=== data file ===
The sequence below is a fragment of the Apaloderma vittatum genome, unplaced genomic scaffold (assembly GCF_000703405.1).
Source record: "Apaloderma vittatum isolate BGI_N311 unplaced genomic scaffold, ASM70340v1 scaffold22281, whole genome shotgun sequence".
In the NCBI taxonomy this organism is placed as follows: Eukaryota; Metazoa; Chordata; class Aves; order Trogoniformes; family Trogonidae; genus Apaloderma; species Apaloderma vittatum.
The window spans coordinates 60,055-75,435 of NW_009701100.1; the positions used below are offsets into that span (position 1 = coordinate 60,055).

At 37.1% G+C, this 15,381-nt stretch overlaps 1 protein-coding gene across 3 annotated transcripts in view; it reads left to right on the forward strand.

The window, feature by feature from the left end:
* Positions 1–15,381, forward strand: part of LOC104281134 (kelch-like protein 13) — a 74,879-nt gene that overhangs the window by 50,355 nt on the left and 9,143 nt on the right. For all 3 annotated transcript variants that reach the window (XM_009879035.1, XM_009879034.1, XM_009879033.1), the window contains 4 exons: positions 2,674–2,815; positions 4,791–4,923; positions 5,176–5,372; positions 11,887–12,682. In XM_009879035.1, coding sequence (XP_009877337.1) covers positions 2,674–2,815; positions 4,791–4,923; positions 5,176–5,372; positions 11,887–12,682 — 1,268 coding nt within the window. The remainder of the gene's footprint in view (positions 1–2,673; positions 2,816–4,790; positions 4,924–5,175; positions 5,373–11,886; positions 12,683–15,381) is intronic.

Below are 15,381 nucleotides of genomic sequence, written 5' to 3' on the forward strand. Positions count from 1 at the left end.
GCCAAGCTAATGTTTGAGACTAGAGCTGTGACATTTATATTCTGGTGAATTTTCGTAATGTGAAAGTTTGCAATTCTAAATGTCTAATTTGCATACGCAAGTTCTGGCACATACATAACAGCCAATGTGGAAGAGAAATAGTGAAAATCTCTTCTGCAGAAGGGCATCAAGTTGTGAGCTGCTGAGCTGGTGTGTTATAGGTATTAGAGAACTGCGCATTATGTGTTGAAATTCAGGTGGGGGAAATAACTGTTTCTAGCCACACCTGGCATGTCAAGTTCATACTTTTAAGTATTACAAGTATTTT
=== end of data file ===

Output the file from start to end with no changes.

The sequence below is a fragment of the Apaloderma vittatum genome, unplaced genomic scaffold (assembly GCF_000703405.1).
Source record: "Apaloderma vittatum isolate BGI_N311 unplaced genomic scaffold, ASM70340v1 scaffold22281, whole genome shotgun sequence".
In the NCBI taxonomy this organism is placed as follows: Eukaryota; Metazoa; Chordata; class Aves; order Trogoniformes; family Trogonidae; genus Apaloderma; species Apaloderma vittatum.
The window spans coordinates 60,055-75,435 of NW_009701100.1; the positions used below are offsets into that span (position 1 = coordinate 60,055).

At 37.1% G+C, this 15,381-nt stretch overlaps 1 protein-coding gene across 3 annotated transcripts in view; it reads left to right on the forward strand.

The window, feature by feature from the left end:
* Positions 1–15,381, forward strand: part of LOC104281134 (kelch-like protein 13) — a 74,879-nt gene that overhangs the window by 50,355 nt on the left and 9,143 nt on the right. For all 3 annotated transcript variants that reach the window (XM_009879035.1, XM_009879034.1, XM_009879033.1), the window contains 4 exons: positions 2,674–2,815; positions 4,791–4,923; positions 5,176–5,372; positions 11,887–12,682. In XM_009879035.1, coding sequence (XP_009877337.1) covers positions 2,674–2,815; positions 4,791–4,923; positions 5,176–5,372; positions 11,887–12,682 — 1,268 coding nt within the window. The remainder of the gene's footprint in view (positions 1–2,673; positions 2,816–4,790; positions 4,924–5,175; positions 5,373–11,886; positions 12,683–15,381) is intronic.

Below are 15,381 nucleotides of genomic sequence, written 5' to 3' on the forward strand. Positions count from 1 at the left end.
GCCAAGCTAATGTTTGAGACTAGAGCTGTGACATTTATATTCTGGTGAATTTTCGTAATGTGAAAGTTTGCAATTCTAAATGTCTAATTTGCATACGCAAGTTCTGGCACATACATAACAGCCAATGTGGAAGAGAAATAGTGAAAATCTCTTCTGCAGAAGGGCATCAAGTTGTGAGCTGCTGAGCTGGTGTGTTATAGGTATTAGAGAACTGCGCATTATGTGTTGAAATTCAGGTGGGGGAAATAACTGTTTCTAGCCACACCTGGCATGTCAAGTTCATACTTTTAAGTATTACAAGTATTTT